No. 13-15155, Non-Argument Calendar.

DENNIS SMITH, Individually and on behalf of all others similarly situated, Plaintiff-Appellant, JACKLIN TOMA, Consol. Plaintiff, IVONNE BERMUDEZ, Intervenor Plaintiff, v. DELTA AIR LINES INC., GERALD GRINSTEIN, LEON PIPER, ADMINISTRATIVE COMMITTEE OF DELTA AIR LINES, INC., BENEFIT FUND INVESTMENT COMMITTEE, et al., Defendants-Appellees, PERSONNEL & COMPENSATION COMMITTEE, et al., Defendants.

United States Court of Appeals, Eleventh Circuit.

April 17, 2014.



This appeal involves a punitive class action brought under the Employee Retirement Income Security Act of 1974 ("ERISA"), 29 U.S.C. § 1001 et seq., against defendants Delta Air Lines, Inc. and the fiduciaries of a benefit plan offered by Delta to its employees that provided for investment in Delta stock. Dennis Smith, the class representative, is a former Delta employee who participated in the Plan and lost money when the price of Delta stock declined between 2000 and 2004.

In March 2006, the district court dismissed Smith's complaint for failure to state a claim. While an appeal of that decision was pending, this court decided Lanfear v. Home Depot, Inc., 679 F.3d 1267 (11th Cir. 2012), which clarified the legal standard for evaluating ERISA claims against plan fiduciaries arising out of investments in employer stock as envisioned in an employee stock ownership program ("ESOP"). Because the district court did not have the benefit of Lanfear when it issued its order, we remanded the case with instructions to apply Lanfear to Smith's complaint. The district court complied with our mandate and applied Lanfear to the allegations in Smith's complaint and once again concluded that Smith had failed to state a claim. It is from that order of dismissal that Smith perfects this appeal.

The district court's grant of a motion to dismiss under Federal Rule of Civil Procedure 12(b)(6) is reviewed de novo. See Edwards v. Prime, Inc. 602 F.3d 1276, 1291 (11th Cir. 2010). The allegations in the complaint must be taken as true and construed in the light most favorable to the plaintiff. Id. Dismissal for failure to state a claim is proper if the factual allegations are not "enough to raise a right to relief above the speculative level." Bell Atl. Corp. v. Twombly, 550 U.S. 544, 555, 127 S.Ct. 1955, 1965 (2007). "[O]nly a complaint that states a plausible claim for relief survives a motion to dismiss." Ashcroft v. Iqbal, 556 U.S. 662, 679, 129 S.Ct. 1937, 1950 (2009).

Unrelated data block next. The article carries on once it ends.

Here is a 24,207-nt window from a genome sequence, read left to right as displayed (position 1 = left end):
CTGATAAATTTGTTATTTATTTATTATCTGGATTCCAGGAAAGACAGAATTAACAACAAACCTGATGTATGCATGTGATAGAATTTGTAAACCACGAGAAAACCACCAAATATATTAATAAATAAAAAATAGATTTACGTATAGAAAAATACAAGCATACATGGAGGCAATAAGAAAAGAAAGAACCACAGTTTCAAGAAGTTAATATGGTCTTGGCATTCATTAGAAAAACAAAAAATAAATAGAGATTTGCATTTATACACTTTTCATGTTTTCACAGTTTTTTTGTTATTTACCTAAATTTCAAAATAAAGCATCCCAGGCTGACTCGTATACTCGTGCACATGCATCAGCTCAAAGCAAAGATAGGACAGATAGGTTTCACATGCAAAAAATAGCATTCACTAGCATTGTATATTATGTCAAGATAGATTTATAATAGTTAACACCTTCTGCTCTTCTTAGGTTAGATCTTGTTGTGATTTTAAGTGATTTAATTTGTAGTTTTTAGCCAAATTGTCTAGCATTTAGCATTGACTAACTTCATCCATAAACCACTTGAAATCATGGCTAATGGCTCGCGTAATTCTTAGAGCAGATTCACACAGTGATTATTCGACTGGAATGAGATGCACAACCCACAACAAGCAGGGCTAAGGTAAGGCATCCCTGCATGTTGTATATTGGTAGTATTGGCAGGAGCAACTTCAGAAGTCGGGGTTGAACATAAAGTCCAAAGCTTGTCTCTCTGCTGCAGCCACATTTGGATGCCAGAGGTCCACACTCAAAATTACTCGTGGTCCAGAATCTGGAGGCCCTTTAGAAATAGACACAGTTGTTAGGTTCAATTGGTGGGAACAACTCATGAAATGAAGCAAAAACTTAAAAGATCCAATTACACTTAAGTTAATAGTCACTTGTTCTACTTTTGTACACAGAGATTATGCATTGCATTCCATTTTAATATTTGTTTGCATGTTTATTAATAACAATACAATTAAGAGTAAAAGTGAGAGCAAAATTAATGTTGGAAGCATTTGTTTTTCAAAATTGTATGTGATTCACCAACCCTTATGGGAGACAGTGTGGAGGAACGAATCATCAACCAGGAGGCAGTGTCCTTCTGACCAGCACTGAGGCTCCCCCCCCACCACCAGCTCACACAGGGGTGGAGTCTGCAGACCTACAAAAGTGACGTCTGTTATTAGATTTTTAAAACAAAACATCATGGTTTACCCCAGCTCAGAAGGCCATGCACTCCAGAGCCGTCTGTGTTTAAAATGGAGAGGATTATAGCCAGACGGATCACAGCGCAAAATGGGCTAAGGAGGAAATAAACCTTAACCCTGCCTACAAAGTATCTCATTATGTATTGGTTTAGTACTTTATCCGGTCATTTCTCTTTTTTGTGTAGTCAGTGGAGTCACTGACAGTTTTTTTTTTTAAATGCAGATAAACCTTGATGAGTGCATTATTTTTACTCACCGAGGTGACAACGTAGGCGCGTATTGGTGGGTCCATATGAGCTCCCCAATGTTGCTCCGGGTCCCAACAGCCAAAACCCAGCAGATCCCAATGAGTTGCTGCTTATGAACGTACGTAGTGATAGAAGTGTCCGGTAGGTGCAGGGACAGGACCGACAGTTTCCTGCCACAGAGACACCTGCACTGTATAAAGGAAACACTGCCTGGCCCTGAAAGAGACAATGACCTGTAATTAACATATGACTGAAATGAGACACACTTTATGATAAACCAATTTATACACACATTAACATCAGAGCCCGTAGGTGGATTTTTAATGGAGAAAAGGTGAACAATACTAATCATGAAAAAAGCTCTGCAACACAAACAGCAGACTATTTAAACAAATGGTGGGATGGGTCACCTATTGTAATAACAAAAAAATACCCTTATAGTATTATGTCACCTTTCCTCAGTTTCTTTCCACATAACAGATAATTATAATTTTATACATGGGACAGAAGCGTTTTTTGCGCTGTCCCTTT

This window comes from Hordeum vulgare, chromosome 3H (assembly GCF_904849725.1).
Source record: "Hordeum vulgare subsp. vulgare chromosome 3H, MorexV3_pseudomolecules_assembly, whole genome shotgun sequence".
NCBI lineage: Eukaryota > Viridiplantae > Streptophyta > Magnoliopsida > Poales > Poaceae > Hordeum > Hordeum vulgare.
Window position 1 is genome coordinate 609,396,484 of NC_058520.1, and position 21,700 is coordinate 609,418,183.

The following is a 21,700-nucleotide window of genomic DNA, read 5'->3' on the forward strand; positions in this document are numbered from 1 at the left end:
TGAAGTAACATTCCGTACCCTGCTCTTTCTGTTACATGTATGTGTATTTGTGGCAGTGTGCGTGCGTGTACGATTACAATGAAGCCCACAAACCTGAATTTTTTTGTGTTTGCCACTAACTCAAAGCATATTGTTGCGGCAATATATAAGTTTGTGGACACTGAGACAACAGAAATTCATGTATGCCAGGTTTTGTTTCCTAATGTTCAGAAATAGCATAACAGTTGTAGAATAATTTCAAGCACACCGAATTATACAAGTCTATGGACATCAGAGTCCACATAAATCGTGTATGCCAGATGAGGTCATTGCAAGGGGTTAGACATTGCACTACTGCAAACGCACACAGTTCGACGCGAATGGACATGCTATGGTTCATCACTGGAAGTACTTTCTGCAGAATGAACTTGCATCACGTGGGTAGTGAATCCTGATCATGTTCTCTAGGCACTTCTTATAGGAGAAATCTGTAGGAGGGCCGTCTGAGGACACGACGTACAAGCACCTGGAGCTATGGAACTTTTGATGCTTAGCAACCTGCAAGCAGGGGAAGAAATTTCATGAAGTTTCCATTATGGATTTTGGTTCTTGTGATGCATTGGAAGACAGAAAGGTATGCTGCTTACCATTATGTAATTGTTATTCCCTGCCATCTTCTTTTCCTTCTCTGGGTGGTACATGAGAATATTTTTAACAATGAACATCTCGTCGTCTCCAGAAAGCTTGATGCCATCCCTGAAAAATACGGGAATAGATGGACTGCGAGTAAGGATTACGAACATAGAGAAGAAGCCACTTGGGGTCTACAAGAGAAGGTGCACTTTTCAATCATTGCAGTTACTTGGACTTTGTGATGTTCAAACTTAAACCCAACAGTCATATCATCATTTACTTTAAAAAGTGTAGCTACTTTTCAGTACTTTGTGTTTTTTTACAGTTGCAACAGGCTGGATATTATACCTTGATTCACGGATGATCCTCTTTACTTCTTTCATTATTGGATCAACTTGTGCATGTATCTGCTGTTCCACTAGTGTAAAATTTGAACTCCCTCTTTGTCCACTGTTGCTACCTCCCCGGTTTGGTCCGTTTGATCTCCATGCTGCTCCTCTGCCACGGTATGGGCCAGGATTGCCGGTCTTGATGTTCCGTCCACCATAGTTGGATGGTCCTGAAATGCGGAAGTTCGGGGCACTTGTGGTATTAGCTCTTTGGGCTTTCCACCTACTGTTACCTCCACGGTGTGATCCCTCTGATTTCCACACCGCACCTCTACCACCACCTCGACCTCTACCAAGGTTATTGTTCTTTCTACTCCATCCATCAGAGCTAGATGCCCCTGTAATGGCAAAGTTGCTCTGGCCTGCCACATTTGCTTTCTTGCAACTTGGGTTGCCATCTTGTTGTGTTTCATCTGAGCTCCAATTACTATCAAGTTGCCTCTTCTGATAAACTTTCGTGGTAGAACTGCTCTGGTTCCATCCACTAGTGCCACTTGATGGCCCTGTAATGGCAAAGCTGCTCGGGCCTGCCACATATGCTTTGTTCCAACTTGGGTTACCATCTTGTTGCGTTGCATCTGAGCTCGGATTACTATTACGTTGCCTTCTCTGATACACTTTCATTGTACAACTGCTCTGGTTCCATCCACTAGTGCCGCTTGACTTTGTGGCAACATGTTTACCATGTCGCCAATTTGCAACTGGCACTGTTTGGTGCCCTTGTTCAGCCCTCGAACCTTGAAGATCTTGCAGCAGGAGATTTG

After reviewing the record and reading the parties briefs, we conclude that the district court correctly applied the highly deferential abuse of discretion standard as set forth in Lanfear to the allegations contained in Smith's complaint. Lanfear, 679 F.3d at 1279. The Lanfear standard applies to fiduciaries of ESOP plans as well as other ERISA plans that "encourage or require investment in employer stock." Id. at 1278 n.14. Here, the Plan required defendants to offer a Delta Common Stock Fund as an investment option for participants' voluntary contributions and required that company matching contributions be made in Delta stock. We agree with defendants that at the very least, the Plan's many provisions addressing investments in Delta stock made clear that defendants were "encouraged" to offer employer stock as an investment option for participants. That is all that is required to bring this case within the scope of Lanfear.

Although it is uncontroverted that during the period in question Delta faced business challenges, the Plan required defendants to offer participants investments in Delta stock, and defendants continued to abide by those provisions. Smith contends that with the benefit of hindsight, defendants should have known Delta's turnaround efforts would fail. But that was not at all obvious at the time, as underscored by market movements during the class period. Because a reasonable fiduciary could have concluded that investments in Delta stock during the class period remained appropriate, Smith's prudence claim fails.

Accordingly, for the reasons stated above, as well as those contained in the district court's well-reasoned order filed on November 1, 2013, we affirm the judgment of dismissal.



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